A Japanese submarine had torpedoed the tanker beside them. They ran to their battle stations as the tanker sunk, assuming there were more subs in the harbor and there would be more torpedoes.

"That was my first awareness of the fact that I was here today and could be gone tomorrow," Jones said.

On another occasion, they experienced an attack by Japanese pilots who were trying to crash their planes into the ships.

"They would get into the harbors from time to time," Jones said.

They shot one plane down that crashed less than 150 yards from the ship.

"I could actually see the planes coming right towards us. The Japanese were using the planes as bombs themselves," he said.

After the war, Jones went back to school at Northwestern University and in 1954, received his PhD in history. Before coming to K-State in 1960, Clyde was at Northwestern, Georgia State University and the University of Illinois, teaching both business and economic history classes.

At K-State, one of Jones' many accomplishments was separating the College of Business Administration from the College of Arts and Sciences and becoming the first dean of the [business] college. Jones also became vice president for university development in 1966 and was responsible for campus planning. He also worked with the Alumni Association, athletic department and KSU Foundation. Jones retired from teaching in 1986.

The Jones had three children. Their younger daughter resides in Columbus, Ohio and their son lives in Topeka. Their oldest daughter died from breast cancer in April 2004. Jones also has 11 grandchildren and three great grandchildren. The couple will celebrate their 60th wedding anniversary on June 14.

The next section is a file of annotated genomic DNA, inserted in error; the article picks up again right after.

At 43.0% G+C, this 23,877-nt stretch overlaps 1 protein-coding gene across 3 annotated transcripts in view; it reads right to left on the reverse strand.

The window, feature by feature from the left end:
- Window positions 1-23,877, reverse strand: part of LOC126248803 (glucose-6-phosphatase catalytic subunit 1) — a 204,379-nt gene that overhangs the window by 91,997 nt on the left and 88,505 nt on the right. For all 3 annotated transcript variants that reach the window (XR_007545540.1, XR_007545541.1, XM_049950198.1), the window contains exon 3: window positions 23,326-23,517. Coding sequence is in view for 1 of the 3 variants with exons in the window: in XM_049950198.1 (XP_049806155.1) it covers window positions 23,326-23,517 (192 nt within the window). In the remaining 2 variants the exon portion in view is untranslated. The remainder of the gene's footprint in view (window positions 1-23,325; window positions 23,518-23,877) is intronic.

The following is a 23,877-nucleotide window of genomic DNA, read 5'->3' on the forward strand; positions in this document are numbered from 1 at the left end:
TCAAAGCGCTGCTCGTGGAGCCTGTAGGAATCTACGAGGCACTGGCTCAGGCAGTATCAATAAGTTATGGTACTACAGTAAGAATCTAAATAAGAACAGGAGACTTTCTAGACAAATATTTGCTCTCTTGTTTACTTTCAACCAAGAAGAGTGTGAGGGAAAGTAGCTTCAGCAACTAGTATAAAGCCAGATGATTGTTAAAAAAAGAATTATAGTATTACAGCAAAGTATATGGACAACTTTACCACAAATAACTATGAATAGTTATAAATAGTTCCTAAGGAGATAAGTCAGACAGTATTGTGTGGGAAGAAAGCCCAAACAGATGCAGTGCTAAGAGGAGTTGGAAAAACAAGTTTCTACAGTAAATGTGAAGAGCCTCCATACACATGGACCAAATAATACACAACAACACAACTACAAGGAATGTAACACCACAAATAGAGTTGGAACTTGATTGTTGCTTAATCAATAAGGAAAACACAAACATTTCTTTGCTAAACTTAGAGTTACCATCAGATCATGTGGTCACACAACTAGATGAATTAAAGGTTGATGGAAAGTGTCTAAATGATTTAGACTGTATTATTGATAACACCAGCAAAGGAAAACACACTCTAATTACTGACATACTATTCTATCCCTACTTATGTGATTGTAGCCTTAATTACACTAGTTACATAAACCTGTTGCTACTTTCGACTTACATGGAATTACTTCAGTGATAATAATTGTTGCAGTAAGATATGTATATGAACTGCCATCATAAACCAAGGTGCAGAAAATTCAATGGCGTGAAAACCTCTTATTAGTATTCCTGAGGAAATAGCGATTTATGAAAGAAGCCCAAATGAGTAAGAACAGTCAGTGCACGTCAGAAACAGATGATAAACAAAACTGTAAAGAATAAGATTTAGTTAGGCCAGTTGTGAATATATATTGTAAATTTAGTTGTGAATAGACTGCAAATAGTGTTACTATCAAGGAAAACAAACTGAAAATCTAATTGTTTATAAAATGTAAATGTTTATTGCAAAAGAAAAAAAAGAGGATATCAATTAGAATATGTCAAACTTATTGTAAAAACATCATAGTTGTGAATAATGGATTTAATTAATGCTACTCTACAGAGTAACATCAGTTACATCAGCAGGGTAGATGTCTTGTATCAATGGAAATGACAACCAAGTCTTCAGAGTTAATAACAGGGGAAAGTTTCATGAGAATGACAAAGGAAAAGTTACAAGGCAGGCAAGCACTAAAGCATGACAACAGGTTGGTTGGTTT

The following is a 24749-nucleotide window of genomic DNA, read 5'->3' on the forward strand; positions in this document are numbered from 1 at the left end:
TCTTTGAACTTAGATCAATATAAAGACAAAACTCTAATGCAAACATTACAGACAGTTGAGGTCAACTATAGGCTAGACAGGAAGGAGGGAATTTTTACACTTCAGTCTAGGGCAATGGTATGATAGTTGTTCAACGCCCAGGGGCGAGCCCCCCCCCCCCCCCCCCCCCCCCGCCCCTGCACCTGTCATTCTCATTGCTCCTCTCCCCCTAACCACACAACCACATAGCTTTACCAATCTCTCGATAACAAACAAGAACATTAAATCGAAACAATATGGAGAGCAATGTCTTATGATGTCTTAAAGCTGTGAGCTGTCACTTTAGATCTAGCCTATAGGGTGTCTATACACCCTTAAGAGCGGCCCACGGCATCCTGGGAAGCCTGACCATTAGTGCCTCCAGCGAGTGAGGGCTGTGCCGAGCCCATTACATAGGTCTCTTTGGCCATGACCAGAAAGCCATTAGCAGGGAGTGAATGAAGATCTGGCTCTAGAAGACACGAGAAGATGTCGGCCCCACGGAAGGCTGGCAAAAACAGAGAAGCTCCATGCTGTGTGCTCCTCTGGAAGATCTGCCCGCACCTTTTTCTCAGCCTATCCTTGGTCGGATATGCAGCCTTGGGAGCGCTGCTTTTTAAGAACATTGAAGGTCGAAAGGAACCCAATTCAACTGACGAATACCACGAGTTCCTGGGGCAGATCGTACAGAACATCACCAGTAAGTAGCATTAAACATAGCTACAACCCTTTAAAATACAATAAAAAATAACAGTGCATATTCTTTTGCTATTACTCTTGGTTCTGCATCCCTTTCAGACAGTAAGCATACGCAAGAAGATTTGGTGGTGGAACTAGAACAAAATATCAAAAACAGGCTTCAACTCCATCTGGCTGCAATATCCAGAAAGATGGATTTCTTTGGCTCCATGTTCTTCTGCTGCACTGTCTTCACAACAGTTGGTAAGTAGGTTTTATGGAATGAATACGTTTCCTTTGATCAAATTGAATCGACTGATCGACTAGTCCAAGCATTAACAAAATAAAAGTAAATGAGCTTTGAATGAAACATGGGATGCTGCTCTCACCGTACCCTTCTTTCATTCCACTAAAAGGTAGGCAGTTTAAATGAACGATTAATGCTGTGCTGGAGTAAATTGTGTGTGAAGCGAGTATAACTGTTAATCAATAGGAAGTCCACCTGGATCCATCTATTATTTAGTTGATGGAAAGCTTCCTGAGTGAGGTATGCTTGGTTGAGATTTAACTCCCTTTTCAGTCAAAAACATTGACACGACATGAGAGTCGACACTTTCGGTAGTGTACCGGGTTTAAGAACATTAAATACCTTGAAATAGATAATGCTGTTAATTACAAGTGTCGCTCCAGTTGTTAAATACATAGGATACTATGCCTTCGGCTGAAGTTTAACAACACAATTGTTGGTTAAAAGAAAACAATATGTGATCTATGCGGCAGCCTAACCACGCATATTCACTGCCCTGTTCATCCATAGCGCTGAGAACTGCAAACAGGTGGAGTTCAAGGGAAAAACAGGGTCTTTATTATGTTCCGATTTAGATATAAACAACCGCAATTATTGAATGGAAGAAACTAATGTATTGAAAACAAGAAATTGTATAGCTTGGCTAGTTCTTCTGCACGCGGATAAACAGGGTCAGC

Despite being retired, Jones keeps busy. He was the interim director of the United Way of Riley County until a permanent director was recently hired, and he has helped many non-profit organizations. Jones is the chairman of the board of Project Restoration, a Johnson County program created to help children in Belarus suffering from the after-effects of the 1986 explosion of a reactor at the Chernobyl Nuclear Power Plant. He is also a member of the Manhattan Rotary Club, a trustee of the Manhattan Community Foundation, and is an active member of the First United Methodist Church.

As for being a part of the Navy, Jones said, "I don't have any strong feelings about likes and dislikes, but what I did like about it was maturing. I valued the experience and I wouldn't give it up for anything." Then he added, "But I wouldn't want to do it again."

C. Clyde Jones